Filing 40

ORDER GRANTING UNOPPOSED MOTIONS FOR SUMMARY JUDGMENT AND DIRECTING ENTRY OF FINAL JUDGMENT - The defendants' motions for summary judgment, dkt. 32 and dkt. 37 , are granted, and the action is dismissed without prejudice. Judgment consistent with this Order shall now issue. SEE ORDER. Copy to Plaintiff via US Mail. Signed by Judge James R. Sweeney II on 9/9/2020. (KAA)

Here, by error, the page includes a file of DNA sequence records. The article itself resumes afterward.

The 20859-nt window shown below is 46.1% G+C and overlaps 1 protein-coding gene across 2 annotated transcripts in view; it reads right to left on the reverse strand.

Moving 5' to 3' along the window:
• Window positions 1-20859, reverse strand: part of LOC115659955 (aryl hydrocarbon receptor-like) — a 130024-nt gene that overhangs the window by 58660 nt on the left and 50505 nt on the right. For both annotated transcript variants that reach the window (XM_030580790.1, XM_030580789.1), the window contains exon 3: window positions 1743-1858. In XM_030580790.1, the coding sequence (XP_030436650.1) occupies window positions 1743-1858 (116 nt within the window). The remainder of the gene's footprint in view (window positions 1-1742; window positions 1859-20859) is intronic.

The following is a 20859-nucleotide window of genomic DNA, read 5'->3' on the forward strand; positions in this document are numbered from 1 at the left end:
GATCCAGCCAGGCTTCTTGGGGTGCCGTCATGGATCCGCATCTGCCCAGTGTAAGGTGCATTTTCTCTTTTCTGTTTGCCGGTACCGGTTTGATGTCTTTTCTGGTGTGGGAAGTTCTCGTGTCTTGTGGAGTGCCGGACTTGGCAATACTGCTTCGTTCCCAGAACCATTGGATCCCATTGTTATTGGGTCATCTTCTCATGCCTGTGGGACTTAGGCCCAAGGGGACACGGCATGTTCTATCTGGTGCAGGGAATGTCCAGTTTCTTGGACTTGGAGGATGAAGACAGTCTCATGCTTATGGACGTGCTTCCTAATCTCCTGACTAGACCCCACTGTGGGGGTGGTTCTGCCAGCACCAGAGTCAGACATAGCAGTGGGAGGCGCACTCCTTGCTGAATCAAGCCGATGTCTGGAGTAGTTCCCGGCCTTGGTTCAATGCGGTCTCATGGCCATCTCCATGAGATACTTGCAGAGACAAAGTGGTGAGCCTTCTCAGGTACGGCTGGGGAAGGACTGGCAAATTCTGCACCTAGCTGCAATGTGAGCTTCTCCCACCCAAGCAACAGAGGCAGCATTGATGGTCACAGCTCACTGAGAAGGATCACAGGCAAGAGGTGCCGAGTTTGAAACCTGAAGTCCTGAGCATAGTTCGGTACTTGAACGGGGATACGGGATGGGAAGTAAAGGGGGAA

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Case 2:19-cv-00434-JRS-MJD Document 40 Filed 09/09/20 Page 1 of 5 PageID #: 203 UNITED STATES DISTRICT COURT SOUTHERN DISTRICT OF INDIANA TERRE HAUTE DIVISION CHRISTOPHER SWISHER, Plaintiff, v. J. POWELL Correctional Officer, et al., Defendants. ) ) ) ) ) ) ) ) ) No. 2:19-cv-00434-JRS-MJD ORDER GRANTING UNOPPOSED MOTIONS FOR SUMMARY JUDGMENT AND DIRECTING ENTRY OF FINAL JUDGMENT Plaintiff Christopher Swisher brings this action alleging that his Eighth Amendment right to be free from cruel and unusual punishment was violated by the defendants' deliberate indifference to his serious medical needs at Wabash Valley Correctional Facility (WVCF). The defendants have filed motions for summary judgment, arguing that the action should be dismissed because Mr. Swisher did not exhaust his administrative remedies. Mr. Swisher has not responded to the motions for summary judgment, and the time to do so has passed. For the reasons explained below, the motions for summary judgment are granted. I. SUMMARY JUDGMENT STANDARD Summary judgment should be granted "if the movant shows that there is no genuine dispute as to any material fact and the movant is entitled to a judgment as a matter of law." Fed. R. Civ. P. 56(a). A "material fact" is one that "might affect the outcome of the suit." Anderson v. Liberty Lobby, Inc., 477 U.S. 242, 248 (1986). A dispute is genuine only if a reasonable jury could find for the non-moving party. Id. If no reasonable jury could find for the non-moving party, then there is no "genuine" dispute. Scott v. Harris, 550 U.S. 372, 380 (2007). The Court Case 2:19-cv-00434-JRS-MJD Document 40 Filed 09/09/20 Page 2 of 5 PageID #: 204 views the facts in the light most favorable to the non-moving party and all reasonable inferences are drawn in the non-movant's favor. Ault v. Speicher, 634 F.3d 942, 945 (7th Cir. 2011). Mr. Swisher failed to respond to the defendants' summary judgment motions. Accordingly, facts alleged in the motion are deemed admitted so long as support for them exists in the record. See S.D. Ind. Local Rule 56-1 ("A party opposing a summary judgment motion must . . . file and serve a response brief and any evidence . . . that the party relies on to oppose the motion. The response must . . . identif[y] the potentially determinative facts and factual disputes that the party contends demonstrate a dispute of fact precluding summary judgment."); Smith v. Lamz, 321 F.3d 680, 683 (7th Cir. 2003) ("[F]ailure to respond by the nonmovant as mandated by the local rules results in an admission."). This does not alter the summary judgment standard, but it does "reduc[e] the pool" from which facts and inferences relative to the motion may be drawn. Smith v. Severn, 129 F.3d 419, 426 (7th Cir. 1997). II. BACKGROUND The Indiana Department of Correction ("IDOC") has an Offender Grievance Process that provides offenders with an opportunity to attempt to resolve grievances before filing suit in federal court. Dkt. 34-1 at ¶ 7. Offenders receive documentation on the Offender Grievance Process during orientation, and a copy of the Offender Grievance policy is available in the WVCF law library. Id. The Offender Grievance Process consists of the following steps: (1) a formal attempt to resolve a problem or concern following an unsuccessful attempt at an informal resolution; (2) a written appeal to the facility Warden or the Warden's designee; and (3) a written appeal to the IDOC Grievance Manager. Id. at ¶ 28. Exhaustion of administrative remedies requires offenders to properly complete each step of the Offender Grievance Process. Id. at 10–11. This means that Case 2:19-cv-00434-JRS-MJD Document 40 Filed 09/09/20 Page 3 of 5 PageID #: 205 the offender must properly complete the appropriate grievance forms and timely submit them to the correct people at each stage of the process, as outlined in the Offender Grievance Procedure. Id. at ¶ 28. Shelby Decker is employed as the Grievance Specialist at WVCF, where Mr. Swisher was incarcerated in August 2019 when the medical incident at issue arose. Id. at ¶ 1-3. Her job duties include processing all medical and non-medical offender grievances. Id. at ¶ 4. She is also the custodian of the grievance records at WVCF. Id. at ¶ 5. Ms. Decker has reviewed Mr. Swisher's relevant grievance records and is familiar with the IDOC Offender Grievance Process. Id. at ¶¶ 5–6, 32. Based on Ms. Decker's review of Mr. Swisher's grievance records, Mr. Swisher did not attempt to informally resolve his complaint against the defendants regarding his medical treatment for a wound on August 20 and 21, 2019; nor did he file a formal grievance or appeal related to this medical incident. Id. at ¶¶ 33–34 and p. 24. III. DISCUSSION The substantive law applicable to this motion for summary judgment is the Prison Litigation Reform Act ("PLRA"), which provides, "No action shall be brought with respect to prison conditions under section 1983 . . . until such administrative remedies as are available are exhausted." 42 U.S.C. § 1997e; see Porter v. Nussle, 534 U.S. 516, 524-25 (2002). "[T]he PLRA's exhaustion requirement applies to all inmate suits about prison life, whether they involve general circumstances or particular episodes, and whether they allege excessive force or some other wrong." Id. at 532 (citation omitted). The requirement to exhaust provides "that no one is entitled to judicial relief for a supposed or threatened injury until the prescribed administrative remedy has been exhausted." Woodford v. Ngo, 548 U.S. 81, 88-89 (2006) (citation omitted). Case 2:19-cv-00434-JRS-MJD Document 40 Filed 09/09/20 Page 4 of 5 PageID #: 206 Exhaustion of available administrative remedies "means using all steps that the agency holds out, and doing so properly (so that the agency addresses the issues on the merits)." Id. at 90. Proper use of the facility's grievance system requires a prisoner "to file complaints and appeals in the place, and at the time [as] the prison's administrative rules require." Pozo, 286 F.3d 1022, 1025 (7th Cir. 2002).; see also Dole v. Chandler, 438 F.3d 804, 809 (7th Cir. 2006). Exhaustion is an affirmative defense, and the defendants in this case bear the burden of demonstrating that the plaintiff failed to exhaust all available administrative remedies before he filed this suit. Kaba v. Stepp, 458 F.3d 678, 680-81 (7th Cir. 2006). The defendants have presented uncontradicted evidence that Mr. Swisher failed to exhaust the administrative remedies available to him at the time he filed this complaint. Although Mr. Swisher was aware of the IDOC Inmate Grievance Process, he has not completed any steps of the grievance process to address the medical care for his wound. The consequence of these circumstances, in light of 42 U.S.C. § 1997e(a), is that the action should not have been brought and must now be dismissed without prejudice. Ford v. Johnson, 362 F.3d 395, 401 (7th Cir. 2004) (holding that "all dismissals under § 1997e(a) should be without prejudice."). IV. CONCLUSION For the reasons explained above, the defendants' motions for summary judgment, dkt. [32] and dkt. [37], are granted, and the action is dismissed without prejudice. Judgment consistent with this Order shall now issue. IT IS SO ORDERED. Date: 9/9/2020 Case 2:19-cv-00434-JRS-MJD Document 40 Filed 09/09/20 Page 5 of 5 PageID #: 207 Distribution: CHRISTOPHER SWISHER J-407 MIAMI - CF MIAMI CORRECTIONAL FACILITY Inmate Mail/Parcels 3038 West 850 South Bunker Hill, IN 46914-9810 J. Derek Atwood INDIANA ATTORNEY GENERAL derek.atwood@atg.in.gov Michael J. Blinn INDIANA ATTORNEY GENERAL michael.blinn@atg.in.gov Heather Terese Gilbert CASSIDAY SCHADE LLP hgilbert@cassiday.com Emily Kathleen VanTyle CASSIDAY SCHADE LLP evantyle@cassiday.com